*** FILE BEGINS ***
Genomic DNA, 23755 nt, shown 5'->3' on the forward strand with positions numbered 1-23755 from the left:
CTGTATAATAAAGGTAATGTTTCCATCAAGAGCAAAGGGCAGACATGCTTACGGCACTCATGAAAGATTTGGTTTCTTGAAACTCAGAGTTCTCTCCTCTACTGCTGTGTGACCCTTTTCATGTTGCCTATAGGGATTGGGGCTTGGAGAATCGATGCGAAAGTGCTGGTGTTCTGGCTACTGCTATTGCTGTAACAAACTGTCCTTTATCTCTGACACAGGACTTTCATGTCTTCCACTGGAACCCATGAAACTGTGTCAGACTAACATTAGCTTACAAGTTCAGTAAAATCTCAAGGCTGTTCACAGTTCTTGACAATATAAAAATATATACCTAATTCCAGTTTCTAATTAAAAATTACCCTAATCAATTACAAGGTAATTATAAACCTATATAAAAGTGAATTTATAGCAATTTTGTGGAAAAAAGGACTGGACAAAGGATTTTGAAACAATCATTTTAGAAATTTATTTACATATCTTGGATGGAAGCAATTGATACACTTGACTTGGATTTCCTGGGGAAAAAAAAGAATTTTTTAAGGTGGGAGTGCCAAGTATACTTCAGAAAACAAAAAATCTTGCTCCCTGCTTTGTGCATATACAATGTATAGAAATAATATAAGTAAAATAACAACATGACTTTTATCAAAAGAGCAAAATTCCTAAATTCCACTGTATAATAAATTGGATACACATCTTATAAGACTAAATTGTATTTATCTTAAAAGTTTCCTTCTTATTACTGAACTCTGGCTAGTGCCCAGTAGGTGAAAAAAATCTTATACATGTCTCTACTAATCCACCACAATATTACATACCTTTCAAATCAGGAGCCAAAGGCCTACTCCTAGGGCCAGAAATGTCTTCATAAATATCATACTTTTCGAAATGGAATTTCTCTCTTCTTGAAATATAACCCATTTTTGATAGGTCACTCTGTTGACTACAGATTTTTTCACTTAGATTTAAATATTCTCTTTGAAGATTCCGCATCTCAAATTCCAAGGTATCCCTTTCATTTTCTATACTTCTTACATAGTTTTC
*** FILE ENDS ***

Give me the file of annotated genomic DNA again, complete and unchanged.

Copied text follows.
Genomic DNA, 23755 nt, shown 5'->3' on the forward strand with positions numbered 1-23755 from the left:
CTGTATAATAAAGGTAATGTTTCCATCAAGAGCAAAGGGCAGACATGCTTACGGCACTCATGAAAGATTTGGTTTCTTGAAACTCAGAGTTCTCTCCTCTACTGCTGTGTGACCCTTTTCATGTTGCCTATAGGGATTGGGGCTTGGAGAATCGATGCGAAAGTGCTGGTGTTCTGGCTACTGCTATTGCTGTAACAAACTGTCCTTTATCTCTGACACAGGACTTTCATGTCTTCCACTGGAACCCATGAAACTGTGTCAGACTAACATTAGCTTACAAGTTCAGTAAAATCTCAAGGCTGTTCACAGTTCTTGACAATATAAAAATATATACCTAATTCCAGTTTCTAATTAAAAATTACCCTAATCAATTACAAGGTAATTATAAACCTATATAAAAGTGAATTTATAGCAATTTTGTGGAAAAAAGGACTGGACAAAGGATTTTGAAACAATCATTTTAGAAATTTATTTACATATCTTGGATGGAAGCAATTGATACACTTGACTTGGATTTCCTGGGGAAAAAAAAGAATTTTTTAAGGTGGGAGTGCCAAGTATACTTCAGAAAACAAAAAATCTTGCTCCCTGCTTTGTGCATATACAATGTATAGAAATAATATAAGTAAAATAACAACATGACTTTTATCAAAAGAGCAAAATTCCTAAATTCCACTGTATAATAAATTGGATACACATCTTATAAGACTAAATTGTATTTATCTTAAAAGTTTCCTTCTTATTACTGAACTCTGGCTAGTGCCCAGTAGGTGAAAAAAATCTTATACATGTCTCTACTAATCCACCACAATATTACATACCTTTCAAATCAGGAGCCAAAGGCCTACTCCTAGGGCCAGAAATGTCTTCATAAATATCATACTTTTCGAAATGGAATTTCTCTCTTCTTGAAATATAACCCATTTTTGATAGGTCACTCTGTTGACTACAGATTTTTTCACTTAGATTTAAATATTCTCTTTGAAGATTCCGCATCTCAAATTCCAAGGTATCCCTTTCATTTTCTATACTTCTTACATAGTTTTC